Unleashing the Absurd: Fabrice Caro Explores Compromise in Art in ‘Journal of a Scenario’

2023-09-27 18:30:47

The French cartoonist and illustrator Fabrice Caro has signed a funny and lucid fifth novel, which questions compromise in a work of art. To do this, he does not hesitate to raise the level of the absurd to the maximum in an unstoppable and spectacular crescendo.

Fabrice Caro, aka Fabcaro or simply Fab, is a writer, designer and musician. Author of more than thirty comic strips, he became famous in 2015, thanks to “Zaï zaï zaï zaï”, a comic strip which was adapted for the cinema, then regularly for the theater. The French writer also publishes novels, such as “Figurec” (2006), and “Le Discourse” (2018).

The newspaper to tell the story of success

In his “Journal of a Scenario”, readers meet Boris, a screenwriter in the middle of writing a black and white auteur film.

This love tragedy called “Silent Servitudes” will bring together Louis Garrel and Mélanie Thierry for the first time on screen; a couple that the narrator does not hesitate to compare to Romy Schneider and Alain Delon in the drama “La Piscine” by Jacques Deray released in 1969.

Overjoyed, Boris starts this diary to talk about his success: in fact, his script is spotted and validated by a famous local producer, Jean Chabloz, who promises him “that together they will make a beautiful film”. Little by little, over the pages and to please a major television channel, the screenwriter will have to change his point.

In my eyes, the most appropriate medium to talk about compromise in art was cinema. There are so many means at play between the producer, the director, the actors, that it makes it easier to lose the original idea.

Fabrice Caro

An uncompromising fall

It all starts with the casting change: the glamorous couple chosen by Boris becomes a couple of old friends. In this new version, Louis Garrel is replaced by Kad Merad and Mélanie Thierry by Christian Clavier. Then, it’s the turn of the dialogues: the romantic and tragic exchanges must now give way to excessive humor. Finally, to prolong the loss, the title he had chosen is replaced by something more explicit; Boris wanted to write a contemporary tragedy, so he ended up writing a bold comedy. A shipwreck that the readership witnesses, dumbfounded.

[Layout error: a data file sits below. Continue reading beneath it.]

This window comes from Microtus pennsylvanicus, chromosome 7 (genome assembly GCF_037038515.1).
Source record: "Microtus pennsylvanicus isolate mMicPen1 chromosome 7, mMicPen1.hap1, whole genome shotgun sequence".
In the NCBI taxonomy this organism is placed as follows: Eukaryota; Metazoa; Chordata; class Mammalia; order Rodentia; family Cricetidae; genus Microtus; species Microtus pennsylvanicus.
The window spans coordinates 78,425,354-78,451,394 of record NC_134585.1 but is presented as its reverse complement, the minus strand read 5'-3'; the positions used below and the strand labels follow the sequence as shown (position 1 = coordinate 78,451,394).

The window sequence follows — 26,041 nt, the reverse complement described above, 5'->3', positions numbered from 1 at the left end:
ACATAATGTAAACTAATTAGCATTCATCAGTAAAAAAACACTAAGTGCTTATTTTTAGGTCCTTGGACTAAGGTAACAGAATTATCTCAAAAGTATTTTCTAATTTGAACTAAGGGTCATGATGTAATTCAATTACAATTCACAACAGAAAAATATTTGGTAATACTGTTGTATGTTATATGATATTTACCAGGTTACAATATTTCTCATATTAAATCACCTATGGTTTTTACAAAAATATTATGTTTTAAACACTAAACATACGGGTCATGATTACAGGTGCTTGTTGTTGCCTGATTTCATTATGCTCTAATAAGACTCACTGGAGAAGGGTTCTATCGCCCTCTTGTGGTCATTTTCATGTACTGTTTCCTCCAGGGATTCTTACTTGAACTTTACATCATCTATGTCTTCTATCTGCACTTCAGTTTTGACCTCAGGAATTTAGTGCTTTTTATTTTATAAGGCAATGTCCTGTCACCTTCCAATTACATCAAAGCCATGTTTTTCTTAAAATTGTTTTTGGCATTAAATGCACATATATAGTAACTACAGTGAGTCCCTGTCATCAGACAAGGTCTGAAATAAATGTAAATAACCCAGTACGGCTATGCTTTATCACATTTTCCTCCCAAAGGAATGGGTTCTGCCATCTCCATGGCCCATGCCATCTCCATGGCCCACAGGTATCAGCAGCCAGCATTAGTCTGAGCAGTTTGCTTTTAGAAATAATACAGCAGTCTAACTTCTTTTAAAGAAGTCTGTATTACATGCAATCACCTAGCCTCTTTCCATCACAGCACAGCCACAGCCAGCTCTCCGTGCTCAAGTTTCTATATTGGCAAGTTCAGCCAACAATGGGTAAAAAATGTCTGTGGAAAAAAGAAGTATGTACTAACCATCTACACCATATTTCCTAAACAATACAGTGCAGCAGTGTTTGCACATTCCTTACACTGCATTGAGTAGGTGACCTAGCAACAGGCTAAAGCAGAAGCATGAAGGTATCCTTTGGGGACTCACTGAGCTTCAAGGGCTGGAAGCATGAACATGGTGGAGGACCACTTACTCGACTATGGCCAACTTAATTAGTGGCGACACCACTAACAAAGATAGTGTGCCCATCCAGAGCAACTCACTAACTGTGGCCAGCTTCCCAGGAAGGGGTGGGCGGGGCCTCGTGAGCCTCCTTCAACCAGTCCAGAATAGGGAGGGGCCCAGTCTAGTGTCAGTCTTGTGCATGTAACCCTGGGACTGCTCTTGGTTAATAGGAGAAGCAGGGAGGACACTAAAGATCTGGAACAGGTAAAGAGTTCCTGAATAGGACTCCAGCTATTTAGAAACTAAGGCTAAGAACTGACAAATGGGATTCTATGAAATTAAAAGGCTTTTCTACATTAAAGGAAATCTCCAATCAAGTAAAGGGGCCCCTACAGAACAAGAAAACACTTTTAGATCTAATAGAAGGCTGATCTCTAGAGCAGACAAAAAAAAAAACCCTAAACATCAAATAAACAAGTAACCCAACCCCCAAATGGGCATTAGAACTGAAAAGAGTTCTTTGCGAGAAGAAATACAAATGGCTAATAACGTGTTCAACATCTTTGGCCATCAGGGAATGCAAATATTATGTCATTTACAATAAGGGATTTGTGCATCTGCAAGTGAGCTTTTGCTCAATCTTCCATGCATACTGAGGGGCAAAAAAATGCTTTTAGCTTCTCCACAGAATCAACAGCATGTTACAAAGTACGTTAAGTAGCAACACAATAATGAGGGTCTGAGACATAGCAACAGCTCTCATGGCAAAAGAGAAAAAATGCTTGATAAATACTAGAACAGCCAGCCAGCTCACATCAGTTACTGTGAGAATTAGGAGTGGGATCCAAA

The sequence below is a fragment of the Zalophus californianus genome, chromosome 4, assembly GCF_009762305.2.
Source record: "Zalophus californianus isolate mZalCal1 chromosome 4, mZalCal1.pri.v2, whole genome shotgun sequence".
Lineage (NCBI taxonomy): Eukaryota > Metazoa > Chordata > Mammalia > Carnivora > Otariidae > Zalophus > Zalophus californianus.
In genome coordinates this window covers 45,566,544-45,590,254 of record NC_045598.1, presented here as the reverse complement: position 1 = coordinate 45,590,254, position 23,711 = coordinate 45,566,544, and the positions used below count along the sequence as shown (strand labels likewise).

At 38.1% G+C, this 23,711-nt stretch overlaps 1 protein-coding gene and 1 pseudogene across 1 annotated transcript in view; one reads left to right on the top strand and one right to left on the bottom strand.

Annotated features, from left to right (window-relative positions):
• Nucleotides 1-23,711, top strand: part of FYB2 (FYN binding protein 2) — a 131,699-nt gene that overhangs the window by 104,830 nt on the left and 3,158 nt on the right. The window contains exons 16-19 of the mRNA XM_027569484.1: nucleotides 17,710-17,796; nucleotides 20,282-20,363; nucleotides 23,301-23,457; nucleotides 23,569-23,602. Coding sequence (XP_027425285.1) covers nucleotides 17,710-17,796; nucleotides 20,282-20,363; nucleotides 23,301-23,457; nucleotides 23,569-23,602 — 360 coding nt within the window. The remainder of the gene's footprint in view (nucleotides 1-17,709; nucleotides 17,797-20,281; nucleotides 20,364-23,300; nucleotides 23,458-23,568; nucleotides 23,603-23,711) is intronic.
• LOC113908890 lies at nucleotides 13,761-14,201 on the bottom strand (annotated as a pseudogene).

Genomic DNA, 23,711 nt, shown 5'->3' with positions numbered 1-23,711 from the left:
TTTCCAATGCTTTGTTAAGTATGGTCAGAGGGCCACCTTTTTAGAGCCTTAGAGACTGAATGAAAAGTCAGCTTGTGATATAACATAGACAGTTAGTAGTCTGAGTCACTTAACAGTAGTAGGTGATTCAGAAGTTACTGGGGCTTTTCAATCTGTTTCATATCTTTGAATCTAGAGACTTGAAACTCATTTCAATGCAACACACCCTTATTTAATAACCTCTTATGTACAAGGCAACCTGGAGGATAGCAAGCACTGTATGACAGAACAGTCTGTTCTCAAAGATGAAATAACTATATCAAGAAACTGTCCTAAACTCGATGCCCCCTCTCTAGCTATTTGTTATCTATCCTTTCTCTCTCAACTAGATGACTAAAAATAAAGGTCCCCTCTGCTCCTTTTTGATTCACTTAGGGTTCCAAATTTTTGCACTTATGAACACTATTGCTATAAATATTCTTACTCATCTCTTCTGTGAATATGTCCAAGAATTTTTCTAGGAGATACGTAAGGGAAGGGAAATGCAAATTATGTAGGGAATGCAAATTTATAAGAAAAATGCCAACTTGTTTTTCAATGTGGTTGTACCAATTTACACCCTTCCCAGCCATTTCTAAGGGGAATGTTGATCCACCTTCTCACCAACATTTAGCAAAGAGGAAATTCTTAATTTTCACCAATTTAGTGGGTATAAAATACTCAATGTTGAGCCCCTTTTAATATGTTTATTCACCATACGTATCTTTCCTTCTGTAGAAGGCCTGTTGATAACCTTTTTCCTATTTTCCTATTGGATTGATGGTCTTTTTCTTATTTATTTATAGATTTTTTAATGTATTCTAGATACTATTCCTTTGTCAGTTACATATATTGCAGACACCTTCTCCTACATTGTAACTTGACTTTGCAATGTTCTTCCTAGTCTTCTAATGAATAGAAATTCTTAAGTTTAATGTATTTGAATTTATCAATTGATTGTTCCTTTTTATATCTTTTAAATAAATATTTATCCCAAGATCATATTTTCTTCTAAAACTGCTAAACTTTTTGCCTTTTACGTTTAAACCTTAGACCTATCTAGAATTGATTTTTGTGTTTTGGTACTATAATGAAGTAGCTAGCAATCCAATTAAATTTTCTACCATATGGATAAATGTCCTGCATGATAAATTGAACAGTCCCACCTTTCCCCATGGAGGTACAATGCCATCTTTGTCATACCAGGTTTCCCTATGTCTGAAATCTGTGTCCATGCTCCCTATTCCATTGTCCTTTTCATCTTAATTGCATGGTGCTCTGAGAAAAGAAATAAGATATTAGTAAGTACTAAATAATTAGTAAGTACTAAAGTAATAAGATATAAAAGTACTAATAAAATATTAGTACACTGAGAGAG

Inject comedy? Injecting comedy into a breakup story? (…) Why not inject comedy into “Elephant Man”? (…) After all, let’s get people back into the theaters, let’s inject some comedy, yay, all that. And what a hideous verb, to inject, as one injects botox into an aging epidermis to make it appear more dapper.

Excerpt from “Journal d’un scenario” by Fabrice Caro

“We’re going to make a beautiful film!”

For Fabrice Caro, if it is possible to detect a criticism in his novel, it lies in the fact of hierarchizing the arts. Indeed, a comedy has as much value as a drama and vice versa, because everything is a question of emotion, the only valid criterion, according to the French author. An idea that he admirably develops in his “Journal d’un scenario”.

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During the writing process, the novel was titled “We’re going to make a beautiful film!”. A phrase that Boris’s producer, Jean Chabloz, reminds him of constantly in order to reassure him in his creative approach.

We are going to make a beautiful film. A phrase that I’ve been repeating to myself over and over again since this morning, still finding it hard to believe. There is something reassuring and artisanal about it, it exudes beautiful work and hands in the earth.

Excerpt from “Journal d’un scenario” by Fabrice Caro

The sentence punctuates the novel like a clever refrain, a sort of gimmick which accompanies the readership until the end of the novel, in a spectacular and cruelly funny manner.

Layla Shlonsky/sc

Fabrice Caro, “Journal of a scenario”, ed. Gallimard.

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